Monday, April 20, 2009
Los Angeles has not had an outstanding city attorney since Burt Pines. His successor, Ira Reiner, was, well, adequate; the next two—James Hahn and incumbent Rocky Delgadillo—have been sorry excuses for leaders of a major government law office.
Morale within the office has been at a markedly low level under both Hahn, who was lazy, and Delgadillo, a grandstander who is more concerned about garnering the limelight than with optimizing the performance of the office.
A change is needed, and there can be no doubt as to which candidate has the determination and skill to revive and reform the office. It’s attorney Carmen Trutanich.
He’s ambitious—but the ambition is directed at getting the City Attorney’s Office in working order again, and is not the self-serving ambition the post-Pines trio had of furthering their political futures.
Trutanich is a civil practitioner; he’s been a prosecutor in the District Attorney’s Office. He has perspective, knowledge, and concrete plans. We believe he can do the job with distinction.
If Los Angeles City Council member Jack Weiss is elected, it is unlikely there would be a change in the office for the better.
While we believe that the Los Angeles Times, in endorsing Trutanich, chose the right candidate, we respectfully disagree with this reasoning in its Feb. 15 editorial:
“There are a lot of bad reasons to oppose Weiss, including the fact that he is one of the least popular members of the City Council. Truth be told, Weiss’ somewhat combative relationship with his council colleagues is one of the more comforting aspects of his candidacy, and would help avert the too-cozy relationship that his opponents complain would rule if he becomes city attorney.”
Nonsense. Weiss’s inability to get along with colleagues and others signals a lack of capacity to head a major city agency which must interact with other agencies at the city and county levels.
A city attorney must be on cordial terms with members of the City Council. After all, he’s their legal advisor. It would be an unfortunate situation if the city attorney were spatting with his clients. Yet, Weiss has shown that he simply cannot work in harmony with the city’s lawmakers.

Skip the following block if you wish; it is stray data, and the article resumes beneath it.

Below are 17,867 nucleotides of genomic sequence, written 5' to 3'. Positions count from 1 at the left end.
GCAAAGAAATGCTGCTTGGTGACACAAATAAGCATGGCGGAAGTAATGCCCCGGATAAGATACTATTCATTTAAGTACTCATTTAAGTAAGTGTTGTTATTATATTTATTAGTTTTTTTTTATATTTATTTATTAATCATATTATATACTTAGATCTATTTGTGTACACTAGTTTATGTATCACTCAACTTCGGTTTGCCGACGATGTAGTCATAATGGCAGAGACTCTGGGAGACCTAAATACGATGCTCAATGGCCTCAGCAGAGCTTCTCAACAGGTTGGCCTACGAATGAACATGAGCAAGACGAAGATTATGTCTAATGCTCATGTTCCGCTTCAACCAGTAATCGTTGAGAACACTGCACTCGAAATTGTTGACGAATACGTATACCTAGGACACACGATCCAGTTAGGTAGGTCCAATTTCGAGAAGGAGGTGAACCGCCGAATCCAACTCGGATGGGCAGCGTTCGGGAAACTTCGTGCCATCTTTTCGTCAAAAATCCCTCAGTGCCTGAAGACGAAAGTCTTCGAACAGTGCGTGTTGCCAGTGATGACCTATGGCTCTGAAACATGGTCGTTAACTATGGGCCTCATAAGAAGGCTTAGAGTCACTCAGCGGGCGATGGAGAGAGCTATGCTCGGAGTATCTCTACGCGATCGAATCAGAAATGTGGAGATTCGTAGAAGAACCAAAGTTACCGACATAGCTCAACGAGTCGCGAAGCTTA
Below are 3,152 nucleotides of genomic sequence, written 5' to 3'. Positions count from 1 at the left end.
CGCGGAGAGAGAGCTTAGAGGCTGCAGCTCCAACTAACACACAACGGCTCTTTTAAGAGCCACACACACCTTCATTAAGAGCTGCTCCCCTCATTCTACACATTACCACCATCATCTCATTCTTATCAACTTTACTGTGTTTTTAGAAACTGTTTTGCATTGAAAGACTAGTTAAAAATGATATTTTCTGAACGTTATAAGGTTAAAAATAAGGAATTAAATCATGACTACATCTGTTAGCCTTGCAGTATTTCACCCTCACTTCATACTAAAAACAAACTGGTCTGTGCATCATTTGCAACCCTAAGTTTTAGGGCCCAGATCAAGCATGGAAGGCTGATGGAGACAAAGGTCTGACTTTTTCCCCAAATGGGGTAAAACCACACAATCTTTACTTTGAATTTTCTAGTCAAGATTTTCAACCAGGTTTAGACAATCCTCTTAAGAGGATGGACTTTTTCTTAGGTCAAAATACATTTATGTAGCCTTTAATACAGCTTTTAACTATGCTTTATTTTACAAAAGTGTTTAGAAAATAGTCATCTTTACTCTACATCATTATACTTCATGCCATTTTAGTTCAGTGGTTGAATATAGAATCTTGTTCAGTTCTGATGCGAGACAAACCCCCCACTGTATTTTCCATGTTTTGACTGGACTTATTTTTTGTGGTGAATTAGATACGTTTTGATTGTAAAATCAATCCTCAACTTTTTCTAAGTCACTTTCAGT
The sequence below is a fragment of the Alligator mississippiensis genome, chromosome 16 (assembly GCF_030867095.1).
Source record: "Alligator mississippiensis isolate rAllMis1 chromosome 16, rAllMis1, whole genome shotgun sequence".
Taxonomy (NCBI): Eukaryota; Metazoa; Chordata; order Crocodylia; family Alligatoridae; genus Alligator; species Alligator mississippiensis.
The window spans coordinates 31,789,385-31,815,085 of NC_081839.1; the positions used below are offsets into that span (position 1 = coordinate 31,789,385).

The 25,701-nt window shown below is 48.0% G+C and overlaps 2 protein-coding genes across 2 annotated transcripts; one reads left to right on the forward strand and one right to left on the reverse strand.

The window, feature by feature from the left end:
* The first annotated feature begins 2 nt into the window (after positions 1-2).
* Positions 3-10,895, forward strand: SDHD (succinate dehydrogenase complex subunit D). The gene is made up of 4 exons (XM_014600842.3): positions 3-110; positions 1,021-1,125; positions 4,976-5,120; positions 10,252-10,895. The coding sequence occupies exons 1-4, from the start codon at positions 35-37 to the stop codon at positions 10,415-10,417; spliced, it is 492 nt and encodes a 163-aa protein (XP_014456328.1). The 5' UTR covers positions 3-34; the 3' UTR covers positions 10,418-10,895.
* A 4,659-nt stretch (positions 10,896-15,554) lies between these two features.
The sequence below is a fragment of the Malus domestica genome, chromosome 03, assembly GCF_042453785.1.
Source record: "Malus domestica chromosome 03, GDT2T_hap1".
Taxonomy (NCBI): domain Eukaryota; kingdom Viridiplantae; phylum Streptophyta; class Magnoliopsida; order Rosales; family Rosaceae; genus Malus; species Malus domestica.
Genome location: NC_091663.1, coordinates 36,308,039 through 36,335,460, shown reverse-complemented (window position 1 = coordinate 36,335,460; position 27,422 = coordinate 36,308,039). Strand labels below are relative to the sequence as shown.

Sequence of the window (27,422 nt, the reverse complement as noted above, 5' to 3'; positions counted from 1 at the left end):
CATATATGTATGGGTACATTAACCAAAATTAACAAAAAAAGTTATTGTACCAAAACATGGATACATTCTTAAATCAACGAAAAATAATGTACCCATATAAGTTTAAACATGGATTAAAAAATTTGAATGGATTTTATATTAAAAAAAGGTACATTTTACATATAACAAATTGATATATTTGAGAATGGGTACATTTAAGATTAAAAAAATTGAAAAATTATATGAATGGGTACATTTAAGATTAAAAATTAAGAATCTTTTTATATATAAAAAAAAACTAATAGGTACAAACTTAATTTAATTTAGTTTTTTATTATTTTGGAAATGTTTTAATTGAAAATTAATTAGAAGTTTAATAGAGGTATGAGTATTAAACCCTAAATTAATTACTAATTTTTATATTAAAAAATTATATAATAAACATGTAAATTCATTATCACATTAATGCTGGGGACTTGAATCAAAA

We’re convinced that Trutanich could. This ability on his part does not presage a “too-cozy relationship” with the council. The city attorney is an independently elected public official, and there would be no reason for him to cater to council members or to give them legal advice that conformed to their druthers rather than ladling a realistic assessment of what the law requires. Being able to work cooperatively does not mean collusively; it means being able to work effectively.
The city attorney must be able to coordinate efforts with other agencies. Just as Pines had a sound working relationship with then-District Attorney John Van de Kamp, Trutanich would work closely with the current DA, Steve Cooley—who has strongly endorsed him—as well as with the sheriff, Lee Baca, who is also backing him. His good-natured approach would no doubt enable him to work agreeably with Los Angeles City Police Chief William Bratton and Mayor Antonio Villaraigosa, who have given their support to Weiss.
By contrast, Weiss’s propensity for holding grudges would preclude him from working with the district attorney or the sheriff.
He can’t even get along with his own constituents. In 2007, there were about 20,000 signatures on a recall petition, about 8,000 short of the number estimated to be needed to force an election.
With this statement by the Times we agree:
“[T]he impatience with constituent service that Weiss has often displayed does raise doubt about how carefully and how long he would focus on his duties as city attorney. While being candid and generally on-target in his critique of Delgadillo’s tenure, Weiss has not articulated a clear direction for the office. Trutanich has, laying out an approach that focuses on fiscal prudence, environmental prosecution and public safety.”
It is rare for this newspaper to make an endorsement other than in a judicial race. We make an exception here because the contest is a close one, in the sense that it could go either way, but is far from close in the context of the respective qualifications of the candidates.
In our view, the election of Trutanich as city attorney would mean a dramatic uplifting of an ailing office; the election of Weiss would mean the office continuing to suffer a lack of esprit de corps and antipathy of the troops toward the leader, and would spawn intra-agency and inter-agency bickering and feuding, and consequent diversion of time and attention from essential tasks.
Vigorously, we urge the election of Carmen “Nuch” Trutanich as Los Angeles city attorney on May 19.
Copyright 2009, Metropolitan News Company